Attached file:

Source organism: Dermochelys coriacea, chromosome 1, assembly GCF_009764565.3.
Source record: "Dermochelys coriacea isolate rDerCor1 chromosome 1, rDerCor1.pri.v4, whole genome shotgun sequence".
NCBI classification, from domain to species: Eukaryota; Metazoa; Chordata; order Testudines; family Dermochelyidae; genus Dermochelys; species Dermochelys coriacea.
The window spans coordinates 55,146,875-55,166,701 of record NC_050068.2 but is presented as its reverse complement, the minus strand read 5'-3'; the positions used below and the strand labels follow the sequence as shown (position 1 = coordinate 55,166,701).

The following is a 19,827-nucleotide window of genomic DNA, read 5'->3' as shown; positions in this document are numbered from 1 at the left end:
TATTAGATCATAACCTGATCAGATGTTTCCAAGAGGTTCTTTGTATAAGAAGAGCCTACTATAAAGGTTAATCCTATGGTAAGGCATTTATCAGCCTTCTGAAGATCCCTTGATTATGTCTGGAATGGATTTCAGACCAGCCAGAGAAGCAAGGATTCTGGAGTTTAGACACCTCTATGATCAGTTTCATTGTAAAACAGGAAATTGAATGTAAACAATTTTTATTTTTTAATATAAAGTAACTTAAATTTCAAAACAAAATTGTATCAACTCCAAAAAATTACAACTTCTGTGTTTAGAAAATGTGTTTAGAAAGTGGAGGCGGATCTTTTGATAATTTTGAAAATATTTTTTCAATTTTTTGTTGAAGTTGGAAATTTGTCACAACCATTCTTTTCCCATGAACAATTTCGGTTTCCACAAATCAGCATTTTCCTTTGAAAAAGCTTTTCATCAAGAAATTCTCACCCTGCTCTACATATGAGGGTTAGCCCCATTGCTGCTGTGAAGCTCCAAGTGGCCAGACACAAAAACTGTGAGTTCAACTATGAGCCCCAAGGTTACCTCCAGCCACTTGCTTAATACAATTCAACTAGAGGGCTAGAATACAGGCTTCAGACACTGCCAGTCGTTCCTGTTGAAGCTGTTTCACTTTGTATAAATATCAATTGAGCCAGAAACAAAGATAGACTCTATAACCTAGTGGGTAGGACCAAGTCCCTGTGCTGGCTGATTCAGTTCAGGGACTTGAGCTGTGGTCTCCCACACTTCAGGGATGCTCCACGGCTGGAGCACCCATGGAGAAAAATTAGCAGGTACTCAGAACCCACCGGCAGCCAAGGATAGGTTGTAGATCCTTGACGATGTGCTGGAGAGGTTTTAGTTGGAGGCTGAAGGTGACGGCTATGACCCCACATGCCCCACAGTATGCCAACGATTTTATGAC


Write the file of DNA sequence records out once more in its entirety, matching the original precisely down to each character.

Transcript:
Source organism: Dermochelys coriacea, chromosome 1, assembly GCF_009764565.3.
Source record: "Dermochelys coriacea isolate rDerCor1 chromosome 1, rDerCor1.pri.v4, whole genome shotgun sequence".
NCBI classification, from domain to species: Eukaryota; Metazoa; Chordata; order Testudines; family Dermochelyidae; genus Dermochelys; species Dermochelys coriacea.
The window spans coordinates 55,146,875-55,166,701 of record NC_050068.2 but is presented as its reverse complement, the minus strand read 5'-3'; the positions used below and the strand labels follow the sequence as shown (position 1 = coordinate 55,166,701).

The following is a 19,827-nucleotide window of genomic DNA, read 5'->3' as shown; positions in this document are numbered from 1 at the left end:
TATTAGATCATAACCTGATCAGATGTTTCCAAGAGGTTCTTTGTATAAGAAGAGCCTACTATAAAGGTTAATCCTATGGTAAGGCATTTATCAGCCTTCTGAAGATCCCTTGATTATGTCTGGAATGGATTTCAGACCAGCCAGAGAAGCAAGGATTCTGGAGTTTAGACACCTCTATGATCAGTTTCATTGTAAAACAGGAAATTGAATGTAAACAATTTTTATTTTTTAATATAAAGTAACTTAAATTTCAAAACAAAATTGTATCAACTCCAAAAAATTACAACTTCTGTGTTTAGAAAATGTGTTTAGAAAGTGGAGGCGGATCTTTTGATAATTTTGAAAATATTTTTTCAATTTTTTGTTGAAGTTGGAAATTTGTCACAACCATTCTTTTCCCATGAACAATTTCGGTTTCCACAAATCAGCATTTTCCTTTGAAAAAGCTTTTCATCAAGAAATTCTCACCCTGCTCTACATATGAGGGTTAGCCCCATTGCTGCTGTGAAGCTCCAAGTGGCCAGACACAAAAACTGTGAGTTCAACTATGAGCCCCAAGGTTACCTCCAGCCACTTGCTTAATACAATTCAACTAGAGGGCTAGAATACAGGCTTCAGACACTGCCAGTCGTTCCTGTTGAAGCTGTTTCACTTTGTATAAATATCAATTGAGCCAGAAACAAAGATAGACTCTATAACCTAGTGGGTAGGACCAAGTCCCTGTGCTGGCTGATTCAGTTCAGGGACTTGAGCTGTGGTCTCCCACACTTCAGGGATGCTCCACGGCTGGAGCACCCATGGAGAAAAATTAGCAGGTACTCAGAACCCACCGGCAGCCAAGGATAGGTTGTAGATCCTTGACGATGTGCTGGAGAGGTTTTAGTTGGAGGCTGAAGGTGACGGCTATGACCCCACATGCCCCACAGTATGCCAACGATTTTATGAC